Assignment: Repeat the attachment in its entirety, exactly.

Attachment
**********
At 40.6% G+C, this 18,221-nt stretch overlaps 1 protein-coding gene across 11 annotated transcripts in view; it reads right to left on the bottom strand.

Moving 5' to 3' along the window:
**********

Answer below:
At 40.6% G+C, this 18,221-nt stretch overlaps 1 protein-coding gene across 11 annotated transcripts in view; it reads right to left on the bottom strand.

Moving 5' to 3' along the window: